"Hold the line!" That's the new rallying cry for the core Windows development team. Add new features. Tweak existing ones. But whatever you do, don't make Windows 7 any slower or fatter than Vista.
I have little doubt those are the marching orders for Windows 7, given the tight release timeframe of 18 to 24 months plus various reports of early Milestone builds. More ambitious changes would risk another -- and potentially fatal -- Longhorn-style delay. Windows 7 will be exactly what the internal Microsoft working title conveys: the seventh (actually fifth) generation of the Windows NT code base -- the same code base that forms the basis of Windows XP and Vista today.
Shocking? Only if you're one of the deluded Save XP die-hards who bought into the whole Windows 7 uber alles mystique. For these lost souls, the next Windows is more than just another version. It's a true panacea, a conduit through which they can pour all of their anti-Vista angst. Don't like UAC? Windows 7 will fix that. Frustrated by Vista's sluggish performance? Windows 7 will run circles around it.
Reality check: Windows 7 will be a lot like Vista. In fact, it'll be more like an extensive Service Pack (think Windows XP SP2 and/or the various NT Option Packs of yore) than a major new release. Big ideas and big new features are what got Microsoft into the whole "Longhorn reset" mess in the first place.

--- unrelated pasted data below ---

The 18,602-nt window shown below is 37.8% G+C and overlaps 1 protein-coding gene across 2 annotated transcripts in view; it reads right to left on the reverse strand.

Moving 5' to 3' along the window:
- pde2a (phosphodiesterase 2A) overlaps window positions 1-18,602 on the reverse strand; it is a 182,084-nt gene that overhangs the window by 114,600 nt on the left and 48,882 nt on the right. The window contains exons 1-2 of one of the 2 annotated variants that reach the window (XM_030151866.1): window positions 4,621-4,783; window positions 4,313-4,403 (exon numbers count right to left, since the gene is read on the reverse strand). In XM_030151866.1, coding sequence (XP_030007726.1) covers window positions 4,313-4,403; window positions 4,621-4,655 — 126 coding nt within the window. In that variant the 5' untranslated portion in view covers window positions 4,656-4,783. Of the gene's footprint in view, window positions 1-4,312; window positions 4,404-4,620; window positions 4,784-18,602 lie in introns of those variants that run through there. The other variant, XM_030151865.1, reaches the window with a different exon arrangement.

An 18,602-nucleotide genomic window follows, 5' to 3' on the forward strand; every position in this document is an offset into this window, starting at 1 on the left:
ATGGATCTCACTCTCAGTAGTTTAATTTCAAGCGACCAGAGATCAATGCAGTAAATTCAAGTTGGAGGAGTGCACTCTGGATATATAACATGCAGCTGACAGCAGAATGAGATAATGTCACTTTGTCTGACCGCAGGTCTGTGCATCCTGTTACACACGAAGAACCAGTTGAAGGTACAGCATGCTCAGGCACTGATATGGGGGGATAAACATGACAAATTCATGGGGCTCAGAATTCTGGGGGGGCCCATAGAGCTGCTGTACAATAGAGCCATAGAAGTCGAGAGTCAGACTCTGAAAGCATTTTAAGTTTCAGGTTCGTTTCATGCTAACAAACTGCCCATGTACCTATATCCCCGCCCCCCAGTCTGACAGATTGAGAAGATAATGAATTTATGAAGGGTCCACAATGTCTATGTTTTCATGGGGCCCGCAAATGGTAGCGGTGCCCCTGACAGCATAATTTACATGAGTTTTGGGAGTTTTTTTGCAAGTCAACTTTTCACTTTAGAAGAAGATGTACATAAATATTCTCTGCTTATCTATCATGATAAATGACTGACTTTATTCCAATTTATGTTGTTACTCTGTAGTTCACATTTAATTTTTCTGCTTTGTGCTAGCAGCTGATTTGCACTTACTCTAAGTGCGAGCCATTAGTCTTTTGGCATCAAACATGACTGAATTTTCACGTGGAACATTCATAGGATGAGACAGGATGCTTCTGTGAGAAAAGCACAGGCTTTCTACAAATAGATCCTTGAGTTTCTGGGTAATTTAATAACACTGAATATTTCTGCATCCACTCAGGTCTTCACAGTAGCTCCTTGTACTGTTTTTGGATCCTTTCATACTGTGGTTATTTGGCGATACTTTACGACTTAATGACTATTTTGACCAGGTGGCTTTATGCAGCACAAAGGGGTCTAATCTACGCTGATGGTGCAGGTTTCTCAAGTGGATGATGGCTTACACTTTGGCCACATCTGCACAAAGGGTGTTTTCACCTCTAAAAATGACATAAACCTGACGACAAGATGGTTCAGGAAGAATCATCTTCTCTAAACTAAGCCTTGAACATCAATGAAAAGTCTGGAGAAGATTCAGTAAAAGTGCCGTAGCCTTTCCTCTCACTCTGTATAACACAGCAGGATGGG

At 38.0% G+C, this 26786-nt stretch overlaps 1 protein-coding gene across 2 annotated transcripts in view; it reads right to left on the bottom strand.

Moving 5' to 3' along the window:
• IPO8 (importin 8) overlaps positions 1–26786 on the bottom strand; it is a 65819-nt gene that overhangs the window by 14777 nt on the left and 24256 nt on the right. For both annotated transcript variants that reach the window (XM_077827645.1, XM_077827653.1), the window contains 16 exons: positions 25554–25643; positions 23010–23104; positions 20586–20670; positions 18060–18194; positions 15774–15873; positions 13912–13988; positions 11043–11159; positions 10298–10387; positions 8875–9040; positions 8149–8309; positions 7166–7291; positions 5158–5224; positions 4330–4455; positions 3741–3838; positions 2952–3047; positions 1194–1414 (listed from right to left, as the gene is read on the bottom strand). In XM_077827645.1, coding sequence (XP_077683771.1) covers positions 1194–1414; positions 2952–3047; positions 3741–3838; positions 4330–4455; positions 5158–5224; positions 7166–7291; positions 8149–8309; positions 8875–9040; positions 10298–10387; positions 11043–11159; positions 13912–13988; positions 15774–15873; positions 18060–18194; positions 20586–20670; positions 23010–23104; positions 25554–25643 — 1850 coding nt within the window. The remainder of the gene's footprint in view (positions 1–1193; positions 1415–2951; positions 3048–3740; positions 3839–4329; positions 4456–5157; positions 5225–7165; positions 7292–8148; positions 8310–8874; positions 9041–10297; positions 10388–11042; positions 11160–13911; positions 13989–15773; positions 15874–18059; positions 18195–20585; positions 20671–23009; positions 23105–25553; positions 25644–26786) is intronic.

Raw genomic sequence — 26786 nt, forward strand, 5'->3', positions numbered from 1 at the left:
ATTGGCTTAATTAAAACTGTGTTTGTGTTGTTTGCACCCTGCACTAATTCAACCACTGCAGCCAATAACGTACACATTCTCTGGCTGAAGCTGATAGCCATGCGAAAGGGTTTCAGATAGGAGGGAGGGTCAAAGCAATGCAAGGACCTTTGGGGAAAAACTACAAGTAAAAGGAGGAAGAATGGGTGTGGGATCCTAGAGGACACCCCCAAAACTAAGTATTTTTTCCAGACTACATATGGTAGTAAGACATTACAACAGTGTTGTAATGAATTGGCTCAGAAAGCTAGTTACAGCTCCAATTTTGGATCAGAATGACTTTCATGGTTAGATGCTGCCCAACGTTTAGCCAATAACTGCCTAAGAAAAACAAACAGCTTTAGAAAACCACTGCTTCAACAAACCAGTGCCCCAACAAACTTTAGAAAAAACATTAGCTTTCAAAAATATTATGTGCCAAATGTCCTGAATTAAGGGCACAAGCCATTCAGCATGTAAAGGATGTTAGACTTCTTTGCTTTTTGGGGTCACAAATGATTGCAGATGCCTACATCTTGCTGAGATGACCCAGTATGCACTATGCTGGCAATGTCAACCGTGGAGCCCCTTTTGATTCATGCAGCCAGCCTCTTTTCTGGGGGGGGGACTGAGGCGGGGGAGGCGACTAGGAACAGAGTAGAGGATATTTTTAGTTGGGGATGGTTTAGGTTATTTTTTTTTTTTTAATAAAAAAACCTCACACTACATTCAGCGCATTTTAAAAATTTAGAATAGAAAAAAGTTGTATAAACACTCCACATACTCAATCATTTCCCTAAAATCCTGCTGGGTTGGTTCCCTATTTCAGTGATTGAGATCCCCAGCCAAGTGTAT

This is actually a good thing. Despite the criticisms leveled against it (including more than one heated diatribe by yours truly), Vista isn't really flawed in any fundamental way. Yes, it's slower than XP -- but that was to be expected given its more complex code paths. Likewise, the "girth" issues were somewhat inevitable. Meanwhile, the hardware base is slowly catching up to where it needs to be to support a more complex Windows OS.
I'd even go so far as to say that, if Vista were launched today -- with the SP1 tweaks and improved device driver ecosystem in place -- it would fare a lot better than it did. But hindsight is 20/20. The future, in the form of Windows 7, is all about shipping an incremental follow-on to Vista that shores up the NT code base once and for all.
The good news is that this also makes speculating about the next version's runtime behavior a lot easier. After all, if Windows 7 is just Windows Vista with some performance and usability tweaks, it means we can deduce a lot about the product's system requirements and compatibility with the installed base by examining performance and usage data collected from systems running its immediate predecessors, Windows "5" (also known as XP) and "6" (also known as Vista).
Peering into the future with Windows Sentinel
Enter the Windows Sentinel project. With nearly 2,000 contributing systems, the exo.repository -- which is the heart of Windows Sentinel -- provides us with a representative sample of Windows-based systems running a mixture of versions (XP, 2003, Vista, 2008) and workloads (business productivity, analytics, home/personal).
Basically, we have our finger on the pulse of the Windows landscape. And by measuring that pulse, plus a few other metrics (and some educated guessing), we can tell a lot about how Windows 7 will be received when it ships.
For example, we can tell right now that roughly 29 per cent of current systems will be able to run Windows 7, although not always with adequate performance.